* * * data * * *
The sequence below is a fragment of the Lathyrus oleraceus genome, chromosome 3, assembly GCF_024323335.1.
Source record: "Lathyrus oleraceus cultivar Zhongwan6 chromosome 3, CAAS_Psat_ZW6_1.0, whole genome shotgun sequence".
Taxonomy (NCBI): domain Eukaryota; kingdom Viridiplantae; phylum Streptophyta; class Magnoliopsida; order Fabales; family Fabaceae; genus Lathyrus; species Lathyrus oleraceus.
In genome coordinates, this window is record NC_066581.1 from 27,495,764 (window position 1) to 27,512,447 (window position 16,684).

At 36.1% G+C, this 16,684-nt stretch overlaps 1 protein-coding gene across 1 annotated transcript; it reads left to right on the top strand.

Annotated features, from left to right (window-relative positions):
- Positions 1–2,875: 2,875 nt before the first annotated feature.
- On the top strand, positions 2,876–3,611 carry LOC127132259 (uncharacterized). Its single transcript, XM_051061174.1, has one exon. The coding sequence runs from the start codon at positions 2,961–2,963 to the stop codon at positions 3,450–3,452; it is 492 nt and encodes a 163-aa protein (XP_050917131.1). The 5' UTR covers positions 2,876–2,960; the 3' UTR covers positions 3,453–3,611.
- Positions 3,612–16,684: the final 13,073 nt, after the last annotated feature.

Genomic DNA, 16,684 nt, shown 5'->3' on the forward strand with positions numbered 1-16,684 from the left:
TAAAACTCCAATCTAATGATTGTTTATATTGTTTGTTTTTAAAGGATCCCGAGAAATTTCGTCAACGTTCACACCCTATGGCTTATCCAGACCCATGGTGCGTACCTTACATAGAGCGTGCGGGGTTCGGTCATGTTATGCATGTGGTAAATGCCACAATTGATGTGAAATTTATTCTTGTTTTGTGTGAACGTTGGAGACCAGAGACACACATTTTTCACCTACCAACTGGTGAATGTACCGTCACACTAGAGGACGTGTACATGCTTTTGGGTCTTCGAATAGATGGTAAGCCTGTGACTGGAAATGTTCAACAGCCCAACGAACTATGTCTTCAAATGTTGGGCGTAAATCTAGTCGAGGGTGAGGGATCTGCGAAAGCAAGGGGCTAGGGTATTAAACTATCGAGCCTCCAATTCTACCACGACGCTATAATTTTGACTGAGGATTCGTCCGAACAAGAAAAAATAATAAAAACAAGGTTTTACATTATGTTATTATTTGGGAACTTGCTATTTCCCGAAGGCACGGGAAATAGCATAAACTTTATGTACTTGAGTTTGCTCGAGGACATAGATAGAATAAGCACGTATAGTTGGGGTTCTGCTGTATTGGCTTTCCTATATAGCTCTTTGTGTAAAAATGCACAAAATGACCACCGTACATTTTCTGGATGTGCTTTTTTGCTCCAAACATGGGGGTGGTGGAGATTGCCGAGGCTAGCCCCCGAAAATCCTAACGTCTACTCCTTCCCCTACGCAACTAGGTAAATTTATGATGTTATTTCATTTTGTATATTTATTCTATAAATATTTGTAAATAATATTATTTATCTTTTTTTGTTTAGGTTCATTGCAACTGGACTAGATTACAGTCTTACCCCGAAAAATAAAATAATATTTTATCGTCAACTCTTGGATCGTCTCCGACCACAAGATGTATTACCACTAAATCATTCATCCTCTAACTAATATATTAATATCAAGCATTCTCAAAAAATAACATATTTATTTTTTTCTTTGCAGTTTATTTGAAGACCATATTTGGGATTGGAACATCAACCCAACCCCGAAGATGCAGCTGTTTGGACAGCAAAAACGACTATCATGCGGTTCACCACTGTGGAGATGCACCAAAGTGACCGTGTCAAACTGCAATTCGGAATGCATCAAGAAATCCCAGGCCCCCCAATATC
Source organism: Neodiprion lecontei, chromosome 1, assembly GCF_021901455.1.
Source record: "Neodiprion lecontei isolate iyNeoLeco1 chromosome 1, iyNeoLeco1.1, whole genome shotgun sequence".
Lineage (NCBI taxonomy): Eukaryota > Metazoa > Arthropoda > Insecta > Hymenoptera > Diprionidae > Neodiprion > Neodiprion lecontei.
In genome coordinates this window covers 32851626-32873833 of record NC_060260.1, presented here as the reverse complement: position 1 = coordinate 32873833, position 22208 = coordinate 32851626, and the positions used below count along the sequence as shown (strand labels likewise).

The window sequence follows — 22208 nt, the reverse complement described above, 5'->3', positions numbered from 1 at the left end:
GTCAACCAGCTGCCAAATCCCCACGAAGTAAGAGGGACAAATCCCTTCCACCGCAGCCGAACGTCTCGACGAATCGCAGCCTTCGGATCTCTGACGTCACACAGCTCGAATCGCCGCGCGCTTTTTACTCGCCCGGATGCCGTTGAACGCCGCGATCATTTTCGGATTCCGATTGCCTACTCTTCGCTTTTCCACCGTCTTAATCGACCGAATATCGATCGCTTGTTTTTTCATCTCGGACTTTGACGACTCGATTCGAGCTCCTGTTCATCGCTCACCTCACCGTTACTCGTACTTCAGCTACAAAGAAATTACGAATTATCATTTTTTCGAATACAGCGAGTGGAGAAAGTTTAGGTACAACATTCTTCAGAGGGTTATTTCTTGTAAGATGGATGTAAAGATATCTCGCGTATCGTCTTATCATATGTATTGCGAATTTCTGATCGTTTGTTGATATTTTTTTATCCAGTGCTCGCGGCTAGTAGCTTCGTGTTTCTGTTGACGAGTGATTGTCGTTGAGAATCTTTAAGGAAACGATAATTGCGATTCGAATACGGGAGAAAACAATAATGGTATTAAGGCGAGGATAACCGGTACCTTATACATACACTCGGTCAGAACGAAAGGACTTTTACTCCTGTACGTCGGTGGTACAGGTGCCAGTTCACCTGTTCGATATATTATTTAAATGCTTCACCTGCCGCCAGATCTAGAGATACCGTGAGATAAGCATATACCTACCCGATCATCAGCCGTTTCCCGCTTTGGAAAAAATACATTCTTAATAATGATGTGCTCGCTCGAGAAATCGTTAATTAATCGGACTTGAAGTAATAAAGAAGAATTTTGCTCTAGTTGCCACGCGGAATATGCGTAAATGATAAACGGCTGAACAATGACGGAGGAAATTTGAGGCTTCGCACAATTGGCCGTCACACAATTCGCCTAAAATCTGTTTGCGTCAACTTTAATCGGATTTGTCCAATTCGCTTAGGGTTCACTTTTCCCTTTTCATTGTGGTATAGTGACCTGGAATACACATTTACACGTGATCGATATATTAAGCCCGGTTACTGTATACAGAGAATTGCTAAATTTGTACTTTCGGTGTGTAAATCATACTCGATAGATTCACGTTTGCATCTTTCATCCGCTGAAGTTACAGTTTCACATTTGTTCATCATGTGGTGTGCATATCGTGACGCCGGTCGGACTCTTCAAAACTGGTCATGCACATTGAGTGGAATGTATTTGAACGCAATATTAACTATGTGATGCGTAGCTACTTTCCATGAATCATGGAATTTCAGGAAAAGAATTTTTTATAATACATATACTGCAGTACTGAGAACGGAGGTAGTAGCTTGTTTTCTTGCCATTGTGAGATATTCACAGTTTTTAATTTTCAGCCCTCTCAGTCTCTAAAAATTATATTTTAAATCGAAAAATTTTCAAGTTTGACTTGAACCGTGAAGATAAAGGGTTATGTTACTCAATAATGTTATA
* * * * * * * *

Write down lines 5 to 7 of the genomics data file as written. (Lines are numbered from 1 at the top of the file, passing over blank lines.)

At 36.1% G+C, this 16,684-nt stretch overlaps 1 protein-coding gene across 1 annotated transcript; it reads left to right on the top strand.

Annotated features, from left to right (window-relative positions):
- Positions 1–2,875: 2,875 nt before the first annotated feature.